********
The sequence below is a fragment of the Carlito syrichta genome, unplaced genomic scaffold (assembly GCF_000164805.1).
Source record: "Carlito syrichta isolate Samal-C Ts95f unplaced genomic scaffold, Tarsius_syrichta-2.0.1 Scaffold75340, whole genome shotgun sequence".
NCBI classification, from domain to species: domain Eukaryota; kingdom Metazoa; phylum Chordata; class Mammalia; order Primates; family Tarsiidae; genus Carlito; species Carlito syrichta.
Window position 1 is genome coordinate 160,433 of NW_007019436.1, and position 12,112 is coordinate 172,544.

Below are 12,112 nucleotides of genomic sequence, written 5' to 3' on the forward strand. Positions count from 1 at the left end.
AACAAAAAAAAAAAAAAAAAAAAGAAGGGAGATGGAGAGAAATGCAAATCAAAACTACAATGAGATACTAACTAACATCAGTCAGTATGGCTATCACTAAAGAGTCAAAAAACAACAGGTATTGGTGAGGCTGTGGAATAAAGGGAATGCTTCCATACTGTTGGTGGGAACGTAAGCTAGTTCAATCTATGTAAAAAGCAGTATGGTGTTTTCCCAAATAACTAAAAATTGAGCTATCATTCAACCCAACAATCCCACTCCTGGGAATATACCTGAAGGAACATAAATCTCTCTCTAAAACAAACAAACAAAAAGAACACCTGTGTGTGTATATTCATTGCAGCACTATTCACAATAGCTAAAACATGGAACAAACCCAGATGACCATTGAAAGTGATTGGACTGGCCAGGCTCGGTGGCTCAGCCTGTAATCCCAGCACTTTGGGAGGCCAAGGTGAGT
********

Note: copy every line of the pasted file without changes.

The sequence below is a fragment of the Carlito syrichta genome, unplaced genomic scaffold (assembly GCF_000164805.1).
Source record: "Carlito syrichta isolate Samal-C Ts95f unplaced genomic scaffold, Tarsius_syrichta-2.0.1 Scaffold75340, whole genome shotgun sequence".
NCBI classification, from domain to species: domain Eukaryota; kingdom Metazoa; phylum Chordata; class Mammalia; order Primates; family Tarsiidae; genus Carlito; species Carlito syrichta.
Window position 1 is genome coordinate 160,433 of NW_007019436.1, and position 12,112 is coordinate 172,544.

Below are 12,112 nucleotides of genomic sequence, written 5' to 3' on the forward strand. Positions count from 1 at the left end.
AACAAAAAAAAAAAAAAAAAAAAGAAGGGAGATGGAGAGAAATGCAAATCAAAACTACAATGAGATACTAACTAACATCAGTCAGTATGGCTATCACTAAAGAGTCAAAAAACAACAGGTATTGGTGAGGCTGTGGAATAAAGGGAATGCTTCCATACTGTTGGTGGGAACGTAAGCTAGTTCAATCTATGTAAAAAGCAGTATGGTGTTTTCCCAAATAACTAAAAATTGAGCTATCATTCAACCCAACAATCCCACTCCTGGGAATATACCTGAAGGAACATAAATCTCTCTCTAAAACAAACAAACAAAAAGAACACCTGTGTGTGTATATTCATTGCAGCACTATTCACAATAGCTAAAACATGGAACAAACCCAGATGACCATTGAAAGTGATTGGACTGGCCAGGCTCGGTGGCTCAGCCTGTAATCCCAGCACTTTGGGAGGCCAAGGTGAGT